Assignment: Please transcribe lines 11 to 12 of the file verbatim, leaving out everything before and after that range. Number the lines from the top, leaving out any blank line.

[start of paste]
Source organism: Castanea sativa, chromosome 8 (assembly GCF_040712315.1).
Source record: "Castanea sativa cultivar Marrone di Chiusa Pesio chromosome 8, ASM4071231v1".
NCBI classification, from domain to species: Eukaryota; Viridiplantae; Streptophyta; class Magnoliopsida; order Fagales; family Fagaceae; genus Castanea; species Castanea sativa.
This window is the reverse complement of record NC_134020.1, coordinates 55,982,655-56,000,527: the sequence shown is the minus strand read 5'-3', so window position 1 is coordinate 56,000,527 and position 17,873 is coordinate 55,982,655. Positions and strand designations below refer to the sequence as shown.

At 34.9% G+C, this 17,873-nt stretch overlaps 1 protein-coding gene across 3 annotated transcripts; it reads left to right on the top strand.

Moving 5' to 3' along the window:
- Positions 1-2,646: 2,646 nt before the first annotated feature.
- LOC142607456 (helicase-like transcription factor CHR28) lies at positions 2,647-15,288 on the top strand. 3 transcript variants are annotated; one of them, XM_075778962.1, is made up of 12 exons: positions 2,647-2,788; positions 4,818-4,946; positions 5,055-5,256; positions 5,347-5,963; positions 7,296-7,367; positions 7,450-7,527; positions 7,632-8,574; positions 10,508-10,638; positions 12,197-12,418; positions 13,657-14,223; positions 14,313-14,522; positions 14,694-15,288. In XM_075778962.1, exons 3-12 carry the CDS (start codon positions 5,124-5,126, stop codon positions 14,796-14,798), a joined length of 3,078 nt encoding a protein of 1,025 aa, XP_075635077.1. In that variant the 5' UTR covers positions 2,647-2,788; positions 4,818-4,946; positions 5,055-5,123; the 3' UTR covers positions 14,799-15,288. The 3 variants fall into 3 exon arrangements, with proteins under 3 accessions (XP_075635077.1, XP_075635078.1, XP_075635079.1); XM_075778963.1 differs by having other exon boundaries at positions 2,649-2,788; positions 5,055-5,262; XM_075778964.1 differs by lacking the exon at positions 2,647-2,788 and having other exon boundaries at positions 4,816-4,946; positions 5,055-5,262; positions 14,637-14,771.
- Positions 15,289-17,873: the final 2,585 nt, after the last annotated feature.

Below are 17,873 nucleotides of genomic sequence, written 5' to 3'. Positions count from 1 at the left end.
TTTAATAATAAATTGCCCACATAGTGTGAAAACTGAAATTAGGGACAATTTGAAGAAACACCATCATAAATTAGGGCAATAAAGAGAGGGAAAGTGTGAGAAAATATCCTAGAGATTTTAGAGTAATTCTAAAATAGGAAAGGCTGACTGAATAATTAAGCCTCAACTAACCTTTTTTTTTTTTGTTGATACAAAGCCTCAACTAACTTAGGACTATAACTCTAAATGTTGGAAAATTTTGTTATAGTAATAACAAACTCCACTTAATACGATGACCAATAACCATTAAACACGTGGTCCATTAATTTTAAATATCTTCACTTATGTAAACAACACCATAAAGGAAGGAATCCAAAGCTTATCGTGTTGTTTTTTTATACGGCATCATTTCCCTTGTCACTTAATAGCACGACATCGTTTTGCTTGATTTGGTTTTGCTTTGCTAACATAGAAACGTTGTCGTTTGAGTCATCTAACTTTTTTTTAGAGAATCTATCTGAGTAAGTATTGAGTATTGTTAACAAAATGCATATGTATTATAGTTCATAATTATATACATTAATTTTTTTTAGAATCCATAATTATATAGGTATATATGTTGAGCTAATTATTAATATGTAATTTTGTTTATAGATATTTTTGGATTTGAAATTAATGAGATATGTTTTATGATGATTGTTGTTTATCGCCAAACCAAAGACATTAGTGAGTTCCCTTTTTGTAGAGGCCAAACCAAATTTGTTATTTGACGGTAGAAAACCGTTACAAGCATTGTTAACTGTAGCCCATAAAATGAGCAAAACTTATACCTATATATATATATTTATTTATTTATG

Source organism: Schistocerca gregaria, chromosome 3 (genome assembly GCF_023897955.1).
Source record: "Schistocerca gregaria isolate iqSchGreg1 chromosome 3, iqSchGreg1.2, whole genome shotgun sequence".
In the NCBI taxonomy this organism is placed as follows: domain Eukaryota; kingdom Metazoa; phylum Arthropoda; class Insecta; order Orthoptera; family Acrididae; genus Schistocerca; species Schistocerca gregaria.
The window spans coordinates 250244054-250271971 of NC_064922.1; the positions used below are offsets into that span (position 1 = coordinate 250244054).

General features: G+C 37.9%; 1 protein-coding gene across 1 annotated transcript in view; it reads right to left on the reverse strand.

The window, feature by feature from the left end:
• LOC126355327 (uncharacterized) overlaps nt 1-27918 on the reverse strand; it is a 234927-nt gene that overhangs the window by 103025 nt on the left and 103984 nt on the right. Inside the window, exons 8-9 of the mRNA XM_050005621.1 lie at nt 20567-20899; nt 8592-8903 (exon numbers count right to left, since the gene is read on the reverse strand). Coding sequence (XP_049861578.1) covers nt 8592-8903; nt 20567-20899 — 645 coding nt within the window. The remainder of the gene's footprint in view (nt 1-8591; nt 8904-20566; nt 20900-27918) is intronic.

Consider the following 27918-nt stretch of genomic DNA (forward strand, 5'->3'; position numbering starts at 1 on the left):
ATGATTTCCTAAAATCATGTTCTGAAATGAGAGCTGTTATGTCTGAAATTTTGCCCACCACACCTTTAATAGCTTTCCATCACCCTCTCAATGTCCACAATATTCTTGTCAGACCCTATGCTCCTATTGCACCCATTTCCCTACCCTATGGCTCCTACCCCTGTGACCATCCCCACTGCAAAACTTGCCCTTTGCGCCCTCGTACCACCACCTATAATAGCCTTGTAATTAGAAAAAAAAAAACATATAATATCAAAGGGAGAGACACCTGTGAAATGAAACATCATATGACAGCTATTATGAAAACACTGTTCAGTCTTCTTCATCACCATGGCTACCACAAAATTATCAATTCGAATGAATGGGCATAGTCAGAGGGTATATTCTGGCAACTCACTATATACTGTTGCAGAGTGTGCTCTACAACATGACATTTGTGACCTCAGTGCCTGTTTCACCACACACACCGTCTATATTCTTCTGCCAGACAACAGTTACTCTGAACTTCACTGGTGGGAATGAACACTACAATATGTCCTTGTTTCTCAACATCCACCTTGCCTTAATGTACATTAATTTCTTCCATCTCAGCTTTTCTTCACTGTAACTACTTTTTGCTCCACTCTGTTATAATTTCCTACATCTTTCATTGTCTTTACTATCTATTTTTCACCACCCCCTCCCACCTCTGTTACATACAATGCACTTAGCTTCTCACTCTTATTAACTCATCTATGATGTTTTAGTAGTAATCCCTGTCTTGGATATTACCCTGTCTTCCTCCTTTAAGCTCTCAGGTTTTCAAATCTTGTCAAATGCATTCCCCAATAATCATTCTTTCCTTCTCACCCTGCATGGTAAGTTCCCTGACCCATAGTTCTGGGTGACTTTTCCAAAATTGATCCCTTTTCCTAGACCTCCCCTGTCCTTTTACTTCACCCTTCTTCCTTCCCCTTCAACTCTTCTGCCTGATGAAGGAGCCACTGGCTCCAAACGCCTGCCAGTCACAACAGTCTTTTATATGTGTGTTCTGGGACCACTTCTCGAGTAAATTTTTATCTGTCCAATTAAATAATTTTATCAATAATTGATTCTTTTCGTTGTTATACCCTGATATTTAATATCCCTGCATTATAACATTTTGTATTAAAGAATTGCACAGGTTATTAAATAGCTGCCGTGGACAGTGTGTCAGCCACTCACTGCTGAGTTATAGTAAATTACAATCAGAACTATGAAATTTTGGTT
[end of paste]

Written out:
TTTAATAATAAATTGCCCACATAGTGTGAAAACTGAAATTAGGGACAATTTGAAGAAACACCATCATAAATTAGGGCAATAAAGAGAGGGAAAGTGTGAGAAAATATCCTAGAGATTTTAGAGTAATTCTAAAATAGGAAAGGCTGACTGAATAATTAAGCCTCAACTAACCTTTTTTTTTTTTGTTGATACAAAGCCTCAACTAACTTAGGACTATAACTCTAAATGTTGGAAAATTTTGTTATAGTAATAACAAACTCCACTTAATACGATGACCAATAACCATTAAACACGTGGTCCATTAATTTTAAATATCTTCACTTATGTAAACAACACCATAAAGGAAGGAATCCAAAGCTTATCGTGTTGTTTTTTTATACGGCATCATTTCCCTTGTCACTTAATAGCACGACATCGTTTTGCTTGATTTGGTTTTGCTTTGCTAACATAGAAACGTTGTCGTTTGAGTCATCTAACTTTTTTTTAGAGAATCTATCTGAGTAAGTATTGAGTATTGTTAACAAAATGCATATGTATTATAGTTCATAATTATATACATTAATTTTTTTTAGAATCCATAATTATATAGGTATATATGTTGAGCTAATTATTAATATGTAATTTTGTTTATAGATATTTTTGGATTTGAAATTAATGAGATATGTTTTATGATGATTGTTGTTTATCGCCAAACCAAAGACATTAGTGAGTTCCCTTTTTGTAGAGGCCAAACCAAATTTGTTATTTGACGGTAGAAAACCGTTACAAGCATTGTTAACTGTAGCCCATAAAATGAGCAAAACTTATACCTATATATATATATTTATTTATTTATG

Source organism: Schistocerca gregaria, chromosome 3 (genome assembly GCF_023897955.1).